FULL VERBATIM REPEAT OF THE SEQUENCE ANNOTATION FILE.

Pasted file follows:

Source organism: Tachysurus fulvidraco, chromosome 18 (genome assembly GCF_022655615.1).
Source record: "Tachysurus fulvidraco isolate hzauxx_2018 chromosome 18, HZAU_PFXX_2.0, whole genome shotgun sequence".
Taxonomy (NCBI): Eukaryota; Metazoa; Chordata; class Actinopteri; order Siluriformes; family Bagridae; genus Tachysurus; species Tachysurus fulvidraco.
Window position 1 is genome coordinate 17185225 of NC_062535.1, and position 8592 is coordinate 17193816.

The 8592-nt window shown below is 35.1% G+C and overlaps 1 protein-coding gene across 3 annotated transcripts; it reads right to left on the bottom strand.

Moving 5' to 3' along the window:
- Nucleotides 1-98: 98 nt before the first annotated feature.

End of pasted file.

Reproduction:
Source organism: Tachysurus fulvidraco, chromosome 18 (genome assembly GCF_022655615.1).
Source record: "Tachysurus fulvidraco isolate hzauxx_2018 chromosome 18, HZAU_PFXX_2.0, whole genome shotgun sequence".
Taxonomy (NCBI): Eukaryota; Metazoa; Chordata; class Actinopteri; order Siluriformes; family Bagridae; genus Tachysurus; species Tachysurus fulvidraco.
Window position 1 is genome coordinate 17185225 of NC_062535.1, and position 8592 is coordinate 17193816.

The 8592-nt window shown below is 35.1% G+C and overlaps 1 protein-coding gene across 3 annotated transcripts; it reads right to left on the bottom strand.

Moving 5' to 3' along the window:
- Nucleotides 1-98: 98 nt before the first annotated feature.